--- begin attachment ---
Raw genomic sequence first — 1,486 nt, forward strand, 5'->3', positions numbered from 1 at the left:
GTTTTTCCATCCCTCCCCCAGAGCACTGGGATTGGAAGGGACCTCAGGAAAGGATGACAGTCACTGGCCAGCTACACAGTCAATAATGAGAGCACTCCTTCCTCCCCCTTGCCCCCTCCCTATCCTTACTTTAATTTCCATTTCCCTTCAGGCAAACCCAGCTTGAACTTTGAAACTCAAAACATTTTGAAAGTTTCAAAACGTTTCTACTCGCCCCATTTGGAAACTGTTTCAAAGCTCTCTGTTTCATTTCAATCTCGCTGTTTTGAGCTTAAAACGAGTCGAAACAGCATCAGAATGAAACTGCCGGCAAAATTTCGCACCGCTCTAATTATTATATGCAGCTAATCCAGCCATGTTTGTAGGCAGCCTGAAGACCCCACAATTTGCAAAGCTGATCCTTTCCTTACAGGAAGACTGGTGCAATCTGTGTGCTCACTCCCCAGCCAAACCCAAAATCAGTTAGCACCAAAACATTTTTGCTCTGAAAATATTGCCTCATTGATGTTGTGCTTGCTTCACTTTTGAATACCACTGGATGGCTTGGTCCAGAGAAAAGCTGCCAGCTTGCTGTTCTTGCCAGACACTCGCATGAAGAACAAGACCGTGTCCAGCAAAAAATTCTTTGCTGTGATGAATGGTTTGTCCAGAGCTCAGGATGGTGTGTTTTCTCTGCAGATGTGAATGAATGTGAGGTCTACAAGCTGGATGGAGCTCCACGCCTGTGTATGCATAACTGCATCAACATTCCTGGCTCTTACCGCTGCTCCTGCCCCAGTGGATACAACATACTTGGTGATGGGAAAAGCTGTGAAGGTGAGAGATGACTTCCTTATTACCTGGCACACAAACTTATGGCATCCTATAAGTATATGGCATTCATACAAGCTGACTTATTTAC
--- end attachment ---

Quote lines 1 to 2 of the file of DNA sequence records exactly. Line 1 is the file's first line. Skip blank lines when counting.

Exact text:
Raw genomic sequence first — 1,486 nt, forward strand, 5'->3', positions numbered from 1 at the left:
GTTTTTCCATCCCTCCCCCAGAGCACTGGGATTGGAAGGGACCTCAGGAAAGGATGACAGTCACTGGCCAGCTACACAGTCAATAATGAGAGCACTCCTTCCTCCCCCTTGCCCCCTCCCTATCCTTACTTTAATTTCCATTTCCCTTCAGGCAAACCCAGCTTGAACTTTGAAACTCAAAACATTTTGAAAGTTTCAAAACGTTTCTACTCGCCCCATTTGGAAACTGTTTCAAAGCTCTCTGTTTCATTTCAATCTCGCTGTTTTGAGCTTAAAACGAGTCGAAACAGCATCAGAATGAAACTGCCGGCAAAATTTCGCACCGCTCTAATTATTATATGCAGCTAATCCAGCCATGTTTGTAGGCAGCCTGAAGACCCCACAATTTGCAAAGCTGATCCTTTCCTTACAGGAAGACTGGTGCAATCTGTGTGCTCACTCCCCAGCCAAACCCAAAATCAGTTAGCACCAAAACATTTTTGCTCTGAAAATATTGCCTCATTGATGTTGTGCTTGCTTCACTTTTGAATACCACTGGATGGCTTGGTCCAGAGAAAAGCTGCCAGCTTGCTGTTCTTGCCAGACACTCGCATGAAGAACAAGACCGTGTCCAGCAAAAAATTCTTTGCTGTGATGAATGGTTTGTCCAGAGCTCAGGATGGTGTGTTTTCTCTGCAGATGTGAATGAATGTGAGGTCTACAAGCTGGATGGAGCTCCACGCCTGTGTATGCATAACTGCATCAACATTCCTGGCTCTTACCGCTGCTCCTGCCCCAGTGGATACAACATACTTGGTGATGGGAAAAGCTGTGAAGGTGAGAGATGACTTCCTTATTACCTGGCACACAAACTTATGGCATCCTATAAGTATATGGCATTCATACAAGCTGACTTATTTAC